To evaluate the effect of soy-hulls (SH) inclusion in a ground corn-based diet with either distillers dry grains with solubles (DDGS) or soybean meal (SBM) as the protein source (PS), on growth and carcass characteristics of feedlot cattle offered free-access hay; one-hundred and nineteen crossbreed steers (initial BW 566 ± 42kg) were blocked by weight, randomly assigned to 8 pens, and fed for 104 ± 10d. Four dietary treatments were evaluated: 1) DDGS without SH inclusion, 2) DDGS and high inclusion of SH, 3) SBM and low inclusion of SH, and 4) SBM and high inclusion of SH. Diets were formulated to be isonitrogenous. Grass-hay was offered ad-libitum and separate from the concentrates in a different bunk (GrowSafe system). Data was analyzed as a 2×2 factorial considering the fixed effects of treatments and their interaction, and the random effects of block and steer within block. For gain to feed and kidney-pelvic-heart fat (KPH), an interaction occurred (P ≤ 0.10) between PS and SH inclusion (Table 1 and 2, respectively). With greater inclusion of SH, feed efficiencies of steers fed SBM improved compared with feed efficiencies of steers fed DDGS. Steers fed SBM and high SH had the lower KPH content. Feeding SBM increased (P = 0.05) final body weight, tended to increase (P = 0.06) the average daily gain, and decreased (P = 0.05) hay intake compared with steers fed DDGS (Table 1). No differences were observed (P ≥ 0.14) in carcass characteristics between PS and SH inclusion, except for backfat thickness which increased (P = 0.03) with lower SH inclusions (Table 2).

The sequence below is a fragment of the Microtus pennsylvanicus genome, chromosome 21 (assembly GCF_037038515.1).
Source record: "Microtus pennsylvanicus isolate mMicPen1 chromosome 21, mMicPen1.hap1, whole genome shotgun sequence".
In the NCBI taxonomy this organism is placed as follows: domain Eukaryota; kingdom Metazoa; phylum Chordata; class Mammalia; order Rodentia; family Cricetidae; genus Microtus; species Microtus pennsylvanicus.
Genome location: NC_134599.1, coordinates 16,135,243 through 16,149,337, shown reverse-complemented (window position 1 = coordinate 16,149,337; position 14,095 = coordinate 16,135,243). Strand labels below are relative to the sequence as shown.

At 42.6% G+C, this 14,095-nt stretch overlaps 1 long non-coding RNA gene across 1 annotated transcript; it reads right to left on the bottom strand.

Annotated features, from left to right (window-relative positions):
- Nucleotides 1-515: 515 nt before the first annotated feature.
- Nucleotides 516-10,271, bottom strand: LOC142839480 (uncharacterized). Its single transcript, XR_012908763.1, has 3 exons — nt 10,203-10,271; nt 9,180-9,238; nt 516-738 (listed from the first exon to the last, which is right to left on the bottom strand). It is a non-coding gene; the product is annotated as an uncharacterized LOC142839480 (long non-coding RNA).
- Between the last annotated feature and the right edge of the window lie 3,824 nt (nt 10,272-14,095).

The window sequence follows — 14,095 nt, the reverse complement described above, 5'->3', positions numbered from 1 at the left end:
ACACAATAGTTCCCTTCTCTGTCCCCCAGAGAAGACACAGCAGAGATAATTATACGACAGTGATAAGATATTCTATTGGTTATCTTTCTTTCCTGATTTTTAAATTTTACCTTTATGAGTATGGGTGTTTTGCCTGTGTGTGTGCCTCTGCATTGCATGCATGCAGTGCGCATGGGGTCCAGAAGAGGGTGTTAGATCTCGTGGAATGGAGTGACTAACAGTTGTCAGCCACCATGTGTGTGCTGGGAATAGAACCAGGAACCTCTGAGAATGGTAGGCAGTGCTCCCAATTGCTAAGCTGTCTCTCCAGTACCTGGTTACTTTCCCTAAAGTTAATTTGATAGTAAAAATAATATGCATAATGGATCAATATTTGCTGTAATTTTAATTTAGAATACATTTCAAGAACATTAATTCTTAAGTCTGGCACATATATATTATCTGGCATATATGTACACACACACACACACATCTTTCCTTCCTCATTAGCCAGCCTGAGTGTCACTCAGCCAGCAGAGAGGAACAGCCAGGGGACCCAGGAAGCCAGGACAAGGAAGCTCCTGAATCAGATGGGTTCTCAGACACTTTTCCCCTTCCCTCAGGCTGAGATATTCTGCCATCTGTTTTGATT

These data suggest that opting for SBM as an alternative of DDGS as the protein source of ground corn-based diets, could conceivably enhance the finishing performance of feedlot steers regardless of the SH inclusion levels, and improve feed efficiency with greater levels of dietary SH.